15 February 2020

The Forestry Team travelled to Hima Laitkroh to oversee the silvicultural treatment of a regenerating Khasi pine forest and the creation of firelines. All the villagers of Laitkynsew participated in the activity.

5 March 2020

A Youth Volunteer from the Forestry Team went to Mawmyrsiang, Hima Mawphlang to check on the community constructed fire lines totalling 2kms.

6 March 2020

The SET distributed mushroom spawns to the SHG of various Hima. Sixteen women received oyster mushroom starts and have successfully grown them on their farms.

11 March 2020

The Forestry Team inspected the area affected by forest fire (0.7 ha) at Steplakrai, Hima Mawbeh along with the CF, Asst. CF and local YV of Hima Mawbeh.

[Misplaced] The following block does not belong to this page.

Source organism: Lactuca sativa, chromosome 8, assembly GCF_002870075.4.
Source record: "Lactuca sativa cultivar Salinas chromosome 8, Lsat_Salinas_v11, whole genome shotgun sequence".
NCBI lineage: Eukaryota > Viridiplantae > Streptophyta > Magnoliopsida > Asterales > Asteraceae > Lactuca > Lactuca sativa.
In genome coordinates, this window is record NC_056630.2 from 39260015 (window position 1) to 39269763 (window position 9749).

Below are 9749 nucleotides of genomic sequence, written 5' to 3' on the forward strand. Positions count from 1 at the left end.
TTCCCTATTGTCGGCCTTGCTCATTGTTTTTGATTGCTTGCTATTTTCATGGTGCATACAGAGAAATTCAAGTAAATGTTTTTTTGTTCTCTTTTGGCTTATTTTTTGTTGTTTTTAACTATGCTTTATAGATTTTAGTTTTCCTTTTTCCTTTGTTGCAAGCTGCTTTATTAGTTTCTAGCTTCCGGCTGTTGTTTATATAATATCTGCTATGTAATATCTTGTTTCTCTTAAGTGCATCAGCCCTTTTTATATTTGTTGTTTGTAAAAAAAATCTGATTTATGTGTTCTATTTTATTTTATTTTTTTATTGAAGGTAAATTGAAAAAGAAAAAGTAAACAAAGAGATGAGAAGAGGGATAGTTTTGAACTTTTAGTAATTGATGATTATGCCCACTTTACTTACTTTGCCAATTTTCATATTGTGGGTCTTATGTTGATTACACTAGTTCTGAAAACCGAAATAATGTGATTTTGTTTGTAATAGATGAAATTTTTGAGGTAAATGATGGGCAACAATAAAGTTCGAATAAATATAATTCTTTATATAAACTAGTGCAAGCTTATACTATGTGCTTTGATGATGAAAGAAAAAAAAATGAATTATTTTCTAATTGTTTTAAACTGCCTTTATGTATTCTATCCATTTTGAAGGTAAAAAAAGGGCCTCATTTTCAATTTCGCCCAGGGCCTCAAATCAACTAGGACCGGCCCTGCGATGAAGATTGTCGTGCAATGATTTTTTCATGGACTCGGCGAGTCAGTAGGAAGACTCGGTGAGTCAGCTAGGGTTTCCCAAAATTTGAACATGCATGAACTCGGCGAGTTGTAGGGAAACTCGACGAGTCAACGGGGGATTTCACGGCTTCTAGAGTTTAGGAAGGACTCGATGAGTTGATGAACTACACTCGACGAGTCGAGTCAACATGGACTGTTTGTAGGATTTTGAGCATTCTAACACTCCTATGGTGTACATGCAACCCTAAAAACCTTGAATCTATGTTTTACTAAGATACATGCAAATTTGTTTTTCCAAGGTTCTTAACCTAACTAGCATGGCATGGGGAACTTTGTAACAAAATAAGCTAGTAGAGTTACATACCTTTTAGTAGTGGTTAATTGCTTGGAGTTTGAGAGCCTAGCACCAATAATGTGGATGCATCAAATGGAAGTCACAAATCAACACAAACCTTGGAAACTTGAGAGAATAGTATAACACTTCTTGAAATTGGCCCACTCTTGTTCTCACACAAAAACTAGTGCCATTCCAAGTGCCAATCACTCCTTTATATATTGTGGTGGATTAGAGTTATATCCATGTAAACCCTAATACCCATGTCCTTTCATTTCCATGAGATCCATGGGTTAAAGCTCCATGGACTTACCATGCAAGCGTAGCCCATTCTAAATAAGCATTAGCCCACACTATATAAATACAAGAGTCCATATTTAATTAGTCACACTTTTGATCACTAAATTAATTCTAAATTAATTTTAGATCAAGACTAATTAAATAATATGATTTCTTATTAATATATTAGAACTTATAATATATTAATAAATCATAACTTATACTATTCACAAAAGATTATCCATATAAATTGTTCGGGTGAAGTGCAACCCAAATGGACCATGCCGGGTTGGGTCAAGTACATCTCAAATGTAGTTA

13 March 2020

The Forestry Team along with the Asst. CF of Hima Sohra monitored the area affected by forest fire (4 ha) at Mawkma, Hima Sohra.

13 March 2020

The Socio-economic Team went to monitor temperate fruits of Mrs. Bonsi Khongsit of Mawlum Tyrsad village of Hima Mylliem who received 20 peach saplings and the survival rate is 19. Mrs. Jhit Sawkmie received 25 plums and 25 peaches and the survival rate is 20 plums and 21 peaches. These trees were distributed by the project in the year 2018.

16 March 2020

The project team visited Kyrphei village to provide them with a grant of Rs. 3,50,000 for the construction of a water storage tank that will be the primary source of drinking water for the people in the village. In the past, the villagers had to carry water from a spring below the community. The new tank and pump system will both reduce labor in transporting the water, while keeping it safe from pollution and surface run-off.